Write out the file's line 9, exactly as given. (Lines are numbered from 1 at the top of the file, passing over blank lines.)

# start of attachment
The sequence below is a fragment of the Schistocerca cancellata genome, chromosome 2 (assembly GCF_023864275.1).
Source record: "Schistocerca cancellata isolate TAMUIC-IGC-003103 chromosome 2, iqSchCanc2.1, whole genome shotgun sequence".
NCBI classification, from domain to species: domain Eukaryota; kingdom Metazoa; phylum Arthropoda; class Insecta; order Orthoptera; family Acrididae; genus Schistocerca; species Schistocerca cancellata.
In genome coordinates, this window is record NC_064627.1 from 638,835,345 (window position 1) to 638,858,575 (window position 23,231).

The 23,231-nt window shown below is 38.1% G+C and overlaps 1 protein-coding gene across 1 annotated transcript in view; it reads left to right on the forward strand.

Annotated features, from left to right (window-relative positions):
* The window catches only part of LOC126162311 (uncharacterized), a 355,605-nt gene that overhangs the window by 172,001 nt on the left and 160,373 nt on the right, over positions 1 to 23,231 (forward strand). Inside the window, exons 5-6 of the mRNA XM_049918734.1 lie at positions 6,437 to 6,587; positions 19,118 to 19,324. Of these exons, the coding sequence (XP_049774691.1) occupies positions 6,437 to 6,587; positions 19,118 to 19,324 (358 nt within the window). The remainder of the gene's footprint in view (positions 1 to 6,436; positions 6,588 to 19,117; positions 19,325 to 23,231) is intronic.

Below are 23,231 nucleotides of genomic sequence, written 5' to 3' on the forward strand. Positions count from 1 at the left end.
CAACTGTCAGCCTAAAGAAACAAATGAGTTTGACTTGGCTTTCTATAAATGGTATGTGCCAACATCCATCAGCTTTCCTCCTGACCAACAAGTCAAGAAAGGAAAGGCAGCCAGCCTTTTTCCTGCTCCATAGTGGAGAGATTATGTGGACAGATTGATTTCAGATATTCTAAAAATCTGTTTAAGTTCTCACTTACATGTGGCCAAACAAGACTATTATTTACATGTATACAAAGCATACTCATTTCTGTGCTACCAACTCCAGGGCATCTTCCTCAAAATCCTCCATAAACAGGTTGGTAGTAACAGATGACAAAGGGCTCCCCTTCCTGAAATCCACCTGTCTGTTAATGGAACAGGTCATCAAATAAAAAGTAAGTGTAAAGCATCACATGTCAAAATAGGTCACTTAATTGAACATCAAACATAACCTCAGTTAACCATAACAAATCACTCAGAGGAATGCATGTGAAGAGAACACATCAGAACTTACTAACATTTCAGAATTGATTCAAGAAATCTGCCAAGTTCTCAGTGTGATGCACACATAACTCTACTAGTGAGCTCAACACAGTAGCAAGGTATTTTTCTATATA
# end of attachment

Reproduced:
CAACTGTCAGCCTAAAGAAACAAATGAGTTTGACTTGGCTTTCTATAAATGGTATGTGCCAACATCCATCAGCTTTCCTCCTGACCAACAAGTCAAGAAAGGAAAGGCAGCCAGCCTTTTTCCTGCTCCATAGTGGAGAGATTATGTGGACAGATTGATTTCAGATATTCTAAAAATCTGTTTAAGTTCTCACTTACATGTGGCCAAACAAGACTATTATTTACATGTATACAAAGCATACTCATTTCTGTGCTACCAACTCCAGGGCATCTTCCTCAAAATCCTCCATAAACAGGTTGGTAGTAACAGATGACAAAGGGCTCCCCTTCCTGAAATCCACCTGTCTGTTAATGGAACAGGTCATCAAATAAAAAGTAAGTGTAAAGCATCACATGTCAAAATAGGTCACTTAATTGAACATCAAACATAACCTCAGTTAACCATAACAAATCACTCAGAGGAATGCATGTGAAGAGAACACATCAGAACTTACTAACATTTCAGAATTGATTCAAGAAATCTGCCAAGTTCTCAGTGTGATGCACACATAACTCTACTAGTGAGCTCAACACAGTAGCAAGGTATTTTTCTATATA